Her greatest chart hit was the earworm “Call Me Maybe” back in 2012, but Carly Rae Jepsen has been quietly making excellent, effervescent music ever since. And while you might expect the target audience of her sugary pop to be teenage girls (and perhaps a handful of gay men), she seems to have captured the hearts of a much more diverse group of people. If anything, a lack of mainstream commercial success has cemented Carly Rae Jepsen as a beloved underdog. And then there are the many, many memes; from “Run Away With Meme” to “queen of wearing hats” to “give Carly Rae Jepsen a sword,” the internet has officially adopted her as one of its own.
I spoke to six self-proclaimed Carly Rae Jepsen superfans about why this unassuming 33-year-old from Canada inspires such Dedication (sorry), and why she doesn’t need another number one to remain their favorite artist.
Like everyone, I was helpless in the face of “Call Me Maybe.” I also really responded to the song “Your Heart is a Muscle,” which summed up a sentiment I hadn’t really encountered in music. And then Emotion was a whole album of songs like that. It hit at exactly the moment when we were searching for that early Madonna synth vibe, and Emotion does it so well. It’s like we spent such a long time forgetting what a great song “Cherish” is, and we just needed Carly to come along and remind us. Emotion also felt special because all my smart friends liked it. I’m used to liking fluffy things alone, and instead this time I got to enjoy it along with all these great funny people on the internet.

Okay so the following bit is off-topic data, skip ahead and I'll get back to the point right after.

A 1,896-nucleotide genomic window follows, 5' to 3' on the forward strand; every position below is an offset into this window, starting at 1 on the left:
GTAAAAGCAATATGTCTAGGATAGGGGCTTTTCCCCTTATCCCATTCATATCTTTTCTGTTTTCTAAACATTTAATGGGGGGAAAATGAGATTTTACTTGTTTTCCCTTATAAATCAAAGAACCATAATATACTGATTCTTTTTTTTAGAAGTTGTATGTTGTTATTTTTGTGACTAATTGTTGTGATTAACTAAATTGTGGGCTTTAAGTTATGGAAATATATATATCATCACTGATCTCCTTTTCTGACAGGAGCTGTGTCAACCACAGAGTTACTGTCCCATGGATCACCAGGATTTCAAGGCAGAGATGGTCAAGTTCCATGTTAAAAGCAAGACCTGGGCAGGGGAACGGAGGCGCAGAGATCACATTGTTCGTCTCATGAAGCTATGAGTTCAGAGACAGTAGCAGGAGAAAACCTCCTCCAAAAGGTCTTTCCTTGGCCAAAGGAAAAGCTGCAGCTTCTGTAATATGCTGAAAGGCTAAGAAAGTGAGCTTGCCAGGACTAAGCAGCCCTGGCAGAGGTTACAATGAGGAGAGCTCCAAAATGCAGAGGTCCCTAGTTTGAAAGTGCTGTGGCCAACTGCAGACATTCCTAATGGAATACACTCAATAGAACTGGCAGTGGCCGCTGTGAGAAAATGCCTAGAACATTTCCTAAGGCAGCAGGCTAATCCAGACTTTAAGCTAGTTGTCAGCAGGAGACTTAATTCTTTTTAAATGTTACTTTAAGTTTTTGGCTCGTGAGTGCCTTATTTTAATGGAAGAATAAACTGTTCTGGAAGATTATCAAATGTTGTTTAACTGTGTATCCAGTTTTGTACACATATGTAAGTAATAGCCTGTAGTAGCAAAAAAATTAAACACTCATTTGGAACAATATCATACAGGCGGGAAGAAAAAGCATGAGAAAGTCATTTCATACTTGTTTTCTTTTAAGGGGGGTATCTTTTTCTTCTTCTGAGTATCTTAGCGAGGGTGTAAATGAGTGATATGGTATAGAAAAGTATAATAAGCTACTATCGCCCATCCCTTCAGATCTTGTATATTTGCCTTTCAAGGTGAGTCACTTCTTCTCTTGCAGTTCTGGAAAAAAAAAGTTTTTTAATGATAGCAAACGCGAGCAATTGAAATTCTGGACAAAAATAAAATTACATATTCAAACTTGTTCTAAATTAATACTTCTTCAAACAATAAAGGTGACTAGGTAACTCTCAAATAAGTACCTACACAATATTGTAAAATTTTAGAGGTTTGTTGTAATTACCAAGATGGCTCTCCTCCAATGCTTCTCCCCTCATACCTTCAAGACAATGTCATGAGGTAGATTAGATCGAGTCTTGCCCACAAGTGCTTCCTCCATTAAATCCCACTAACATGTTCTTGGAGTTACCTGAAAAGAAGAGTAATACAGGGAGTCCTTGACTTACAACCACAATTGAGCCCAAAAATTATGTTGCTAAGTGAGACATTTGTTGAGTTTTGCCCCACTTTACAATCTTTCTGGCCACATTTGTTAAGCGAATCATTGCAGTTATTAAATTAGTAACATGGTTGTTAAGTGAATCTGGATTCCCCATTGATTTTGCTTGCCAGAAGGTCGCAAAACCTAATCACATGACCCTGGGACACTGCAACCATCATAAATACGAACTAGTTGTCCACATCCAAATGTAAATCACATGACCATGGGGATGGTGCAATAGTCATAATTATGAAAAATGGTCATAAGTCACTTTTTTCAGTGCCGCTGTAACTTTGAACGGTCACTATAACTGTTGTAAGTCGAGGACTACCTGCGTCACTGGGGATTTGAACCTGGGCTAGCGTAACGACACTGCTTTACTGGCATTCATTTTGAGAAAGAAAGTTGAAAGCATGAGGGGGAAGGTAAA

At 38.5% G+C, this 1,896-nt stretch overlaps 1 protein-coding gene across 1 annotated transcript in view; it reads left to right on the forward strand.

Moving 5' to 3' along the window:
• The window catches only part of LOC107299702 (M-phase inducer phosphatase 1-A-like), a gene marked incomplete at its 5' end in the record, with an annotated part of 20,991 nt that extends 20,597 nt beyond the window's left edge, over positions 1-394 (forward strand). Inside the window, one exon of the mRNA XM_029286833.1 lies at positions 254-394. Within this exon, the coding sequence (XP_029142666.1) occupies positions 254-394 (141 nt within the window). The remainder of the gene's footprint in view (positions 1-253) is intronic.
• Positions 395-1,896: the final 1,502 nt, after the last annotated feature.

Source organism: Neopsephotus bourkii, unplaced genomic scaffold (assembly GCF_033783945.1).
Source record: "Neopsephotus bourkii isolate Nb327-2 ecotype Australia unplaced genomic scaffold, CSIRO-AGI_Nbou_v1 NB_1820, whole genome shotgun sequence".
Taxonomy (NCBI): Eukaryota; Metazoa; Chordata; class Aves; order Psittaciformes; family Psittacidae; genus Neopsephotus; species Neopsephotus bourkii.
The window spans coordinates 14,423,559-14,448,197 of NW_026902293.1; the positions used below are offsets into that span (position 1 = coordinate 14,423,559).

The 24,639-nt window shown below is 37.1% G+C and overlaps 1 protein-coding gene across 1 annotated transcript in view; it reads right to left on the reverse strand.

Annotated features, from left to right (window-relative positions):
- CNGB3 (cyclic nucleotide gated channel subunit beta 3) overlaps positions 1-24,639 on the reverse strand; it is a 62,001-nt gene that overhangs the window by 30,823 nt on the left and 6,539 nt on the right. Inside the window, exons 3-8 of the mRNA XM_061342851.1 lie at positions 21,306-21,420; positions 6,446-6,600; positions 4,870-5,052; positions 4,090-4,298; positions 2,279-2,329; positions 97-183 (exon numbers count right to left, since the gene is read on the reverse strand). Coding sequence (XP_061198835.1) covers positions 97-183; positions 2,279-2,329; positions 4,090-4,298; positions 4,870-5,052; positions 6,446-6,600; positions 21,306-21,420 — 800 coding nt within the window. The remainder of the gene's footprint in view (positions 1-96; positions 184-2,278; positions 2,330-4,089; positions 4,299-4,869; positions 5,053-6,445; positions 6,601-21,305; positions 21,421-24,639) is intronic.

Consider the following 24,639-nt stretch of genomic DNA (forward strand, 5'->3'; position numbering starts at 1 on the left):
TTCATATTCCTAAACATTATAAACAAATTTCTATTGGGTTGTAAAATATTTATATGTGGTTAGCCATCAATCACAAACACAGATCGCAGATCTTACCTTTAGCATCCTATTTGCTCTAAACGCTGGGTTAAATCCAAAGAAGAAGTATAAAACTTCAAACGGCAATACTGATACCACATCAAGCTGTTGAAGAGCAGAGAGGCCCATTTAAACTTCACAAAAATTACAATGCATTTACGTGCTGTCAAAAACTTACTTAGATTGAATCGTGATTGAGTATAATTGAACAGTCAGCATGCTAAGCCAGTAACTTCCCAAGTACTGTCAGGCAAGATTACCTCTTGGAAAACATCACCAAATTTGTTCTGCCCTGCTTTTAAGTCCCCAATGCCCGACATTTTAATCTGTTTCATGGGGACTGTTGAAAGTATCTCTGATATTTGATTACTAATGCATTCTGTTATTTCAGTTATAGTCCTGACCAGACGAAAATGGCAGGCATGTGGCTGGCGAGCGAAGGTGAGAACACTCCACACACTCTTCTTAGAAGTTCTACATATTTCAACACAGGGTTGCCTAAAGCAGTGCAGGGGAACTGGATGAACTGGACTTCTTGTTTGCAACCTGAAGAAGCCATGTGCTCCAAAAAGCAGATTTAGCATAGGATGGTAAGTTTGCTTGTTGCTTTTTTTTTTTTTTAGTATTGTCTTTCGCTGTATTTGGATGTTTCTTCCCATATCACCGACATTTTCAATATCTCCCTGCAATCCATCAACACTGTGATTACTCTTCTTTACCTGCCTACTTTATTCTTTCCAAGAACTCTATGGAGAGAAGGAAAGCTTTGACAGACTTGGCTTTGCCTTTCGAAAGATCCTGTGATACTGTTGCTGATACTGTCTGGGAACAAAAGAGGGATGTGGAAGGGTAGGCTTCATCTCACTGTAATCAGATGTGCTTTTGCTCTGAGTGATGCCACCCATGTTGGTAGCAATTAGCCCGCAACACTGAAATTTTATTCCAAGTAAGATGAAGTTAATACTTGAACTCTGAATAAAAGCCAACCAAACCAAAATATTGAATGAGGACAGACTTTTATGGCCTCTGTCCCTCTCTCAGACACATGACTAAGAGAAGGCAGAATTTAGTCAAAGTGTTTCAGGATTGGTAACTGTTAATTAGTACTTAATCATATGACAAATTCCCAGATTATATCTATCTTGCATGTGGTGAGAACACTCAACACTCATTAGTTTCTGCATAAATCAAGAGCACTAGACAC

There’s this fascinating tension where she came into this space where maybe she was going to be a pop star, and she produced a perfect album of pop jams, and yet success just didn’t come for her. And I think the internet swooped in because she’s such an appealingly blank canvas; she’s quiet, self-effacing, not really a dancer, she doesn’t have these big personal relationship dramas you’re following along with. I’m glad that Carly doesn’t get in the way of me loving the music; she’s just like a conduit for it. With other pop artists like Taylor Swift, because the true stories we’ve all heard are such a big part of the music, it’s harder to map yourself and your own feelings onto the song. Stans might write Taylor fan fiction, whereas I feel like Carly is writing me fan fiction.
And while it’s impossible to pick just one favorite Carly song, I just know that the opening sax in “Run Away With Me” is one of the happiest sounds in the world. When I hear it, I feel immediately close to everyone I know on the internet who has walked down the aisle to that song, of which there are a lot, and I’m like yeah, I understand your relationship and I’m rooting for you.